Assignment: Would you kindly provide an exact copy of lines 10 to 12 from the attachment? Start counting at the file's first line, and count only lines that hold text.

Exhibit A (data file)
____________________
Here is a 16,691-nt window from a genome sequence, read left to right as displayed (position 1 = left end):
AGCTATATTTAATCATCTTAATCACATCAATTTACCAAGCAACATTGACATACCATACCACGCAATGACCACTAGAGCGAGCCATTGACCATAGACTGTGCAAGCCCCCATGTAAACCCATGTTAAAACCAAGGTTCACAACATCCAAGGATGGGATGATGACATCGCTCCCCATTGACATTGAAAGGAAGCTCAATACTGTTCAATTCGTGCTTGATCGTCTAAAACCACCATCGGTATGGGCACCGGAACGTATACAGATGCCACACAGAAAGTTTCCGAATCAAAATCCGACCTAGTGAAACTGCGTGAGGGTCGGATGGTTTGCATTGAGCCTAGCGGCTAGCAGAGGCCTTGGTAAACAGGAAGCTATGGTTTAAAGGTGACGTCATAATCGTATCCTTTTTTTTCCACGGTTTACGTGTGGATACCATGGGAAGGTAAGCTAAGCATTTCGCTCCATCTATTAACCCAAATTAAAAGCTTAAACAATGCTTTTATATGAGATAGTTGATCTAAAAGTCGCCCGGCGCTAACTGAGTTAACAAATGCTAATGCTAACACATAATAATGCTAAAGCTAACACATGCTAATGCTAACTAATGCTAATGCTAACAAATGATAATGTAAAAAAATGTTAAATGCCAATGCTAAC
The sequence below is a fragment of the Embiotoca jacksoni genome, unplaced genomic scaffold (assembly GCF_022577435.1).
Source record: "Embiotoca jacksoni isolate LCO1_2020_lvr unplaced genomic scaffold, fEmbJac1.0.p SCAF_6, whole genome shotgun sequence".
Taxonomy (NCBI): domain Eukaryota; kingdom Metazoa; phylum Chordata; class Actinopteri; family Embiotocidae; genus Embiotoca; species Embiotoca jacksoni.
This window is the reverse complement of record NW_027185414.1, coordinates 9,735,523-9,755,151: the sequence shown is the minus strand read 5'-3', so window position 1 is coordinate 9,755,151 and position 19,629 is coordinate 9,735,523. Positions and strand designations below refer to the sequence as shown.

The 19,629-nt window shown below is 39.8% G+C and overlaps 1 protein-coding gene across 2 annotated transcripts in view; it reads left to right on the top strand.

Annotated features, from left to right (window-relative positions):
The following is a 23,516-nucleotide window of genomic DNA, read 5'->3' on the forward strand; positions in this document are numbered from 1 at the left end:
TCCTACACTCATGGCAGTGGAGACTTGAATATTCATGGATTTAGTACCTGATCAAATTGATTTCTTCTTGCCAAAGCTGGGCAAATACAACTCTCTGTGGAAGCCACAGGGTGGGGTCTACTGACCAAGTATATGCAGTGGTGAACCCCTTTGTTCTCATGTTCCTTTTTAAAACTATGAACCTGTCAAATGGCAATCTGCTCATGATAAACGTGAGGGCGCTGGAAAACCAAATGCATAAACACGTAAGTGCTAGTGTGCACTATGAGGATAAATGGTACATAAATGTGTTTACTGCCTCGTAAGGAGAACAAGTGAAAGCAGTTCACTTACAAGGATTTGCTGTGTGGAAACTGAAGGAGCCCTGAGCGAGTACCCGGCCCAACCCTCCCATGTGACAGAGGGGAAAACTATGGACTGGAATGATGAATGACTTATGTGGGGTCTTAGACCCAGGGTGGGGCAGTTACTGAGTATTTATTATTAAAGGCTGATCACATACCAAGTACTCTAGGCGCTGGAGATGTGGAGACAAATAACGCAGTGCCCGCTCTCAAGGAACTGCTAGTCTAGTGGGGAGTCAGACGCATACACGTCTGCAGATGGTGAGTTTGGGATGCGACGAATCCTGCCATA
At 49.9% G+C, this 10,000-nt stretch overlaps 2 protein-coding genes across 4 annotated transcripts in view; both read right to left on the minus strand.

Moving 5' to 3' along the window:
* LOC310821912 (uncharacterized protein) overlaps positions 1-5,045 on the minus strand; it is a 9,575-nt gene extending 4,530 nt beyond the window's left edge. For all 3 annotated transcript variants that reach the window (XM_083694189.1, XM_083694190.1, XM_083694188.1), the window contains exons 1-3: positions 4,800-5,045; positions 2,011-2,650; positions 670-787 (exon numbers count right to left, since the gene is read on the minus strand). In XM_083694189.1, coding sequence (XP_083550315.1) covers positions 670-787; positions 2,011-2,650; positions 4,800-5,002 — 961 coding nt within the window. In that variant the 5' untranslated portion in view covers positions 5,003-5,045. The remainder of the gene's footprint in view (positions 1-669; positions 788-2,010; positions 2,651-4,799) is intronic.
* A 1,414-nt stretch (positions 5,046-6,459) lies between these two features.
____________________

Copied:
TCCTACACTCATGGCAGTGGAGACTTGAATATTCATGGATTTAGTACCTGATCAAATTGATTTCTTCTTGCCAAAGCTGGGCAAATACAACTCTCTGTGGAAGCCACAGGGTGGGGTCTACTGACCAAGTATATGCAGTGGTGAACCCCTTTGTTCTCATGTTCCTTTTTAAAACTATGAACCTGTCAAATGGCAATCTGCTCATGATAAACGTGAGGGCGCTGGAAAACCAAATGCATAAACACGTAAGTGCTAGTGTGCACTATGAGGATAAATGGTACATAAATGTGTTTACTGCCTCGTAAGGAGAACAAGTGAAAGCAGTTCACTTACAAGGATTTGCTGTGTGGAAACTGAAGGAGCCCTGAGCGAGTACCCGGCCCAACCCTCCCATGTGACAGAGGGGAAAACTATGGACTGGAATGATGAATGACTTATGTGGGGTCTTAGACCCAGGGTGGGGCAGTTACTGAGTATTTATTATTAAAGGCTGATCACATACCAAGTACTCTAGGCGCTGGAGATGTGGAGACAAATAACGCAGTGCCCGCTCTCAAGGAACTGCTAGTCTAGTGGGGAGTCAGACGCATACACGTCTGCAGATGGTGAGTTTGGGATGCGACGAATCCTGCCATA
At 49.9% G+C, this 10,000-nt stretch overlaps 2 protein-coding genes across 4 annotated transcripts in view; both read right to left on the minus strand.

Moving 5' to 3' along the window: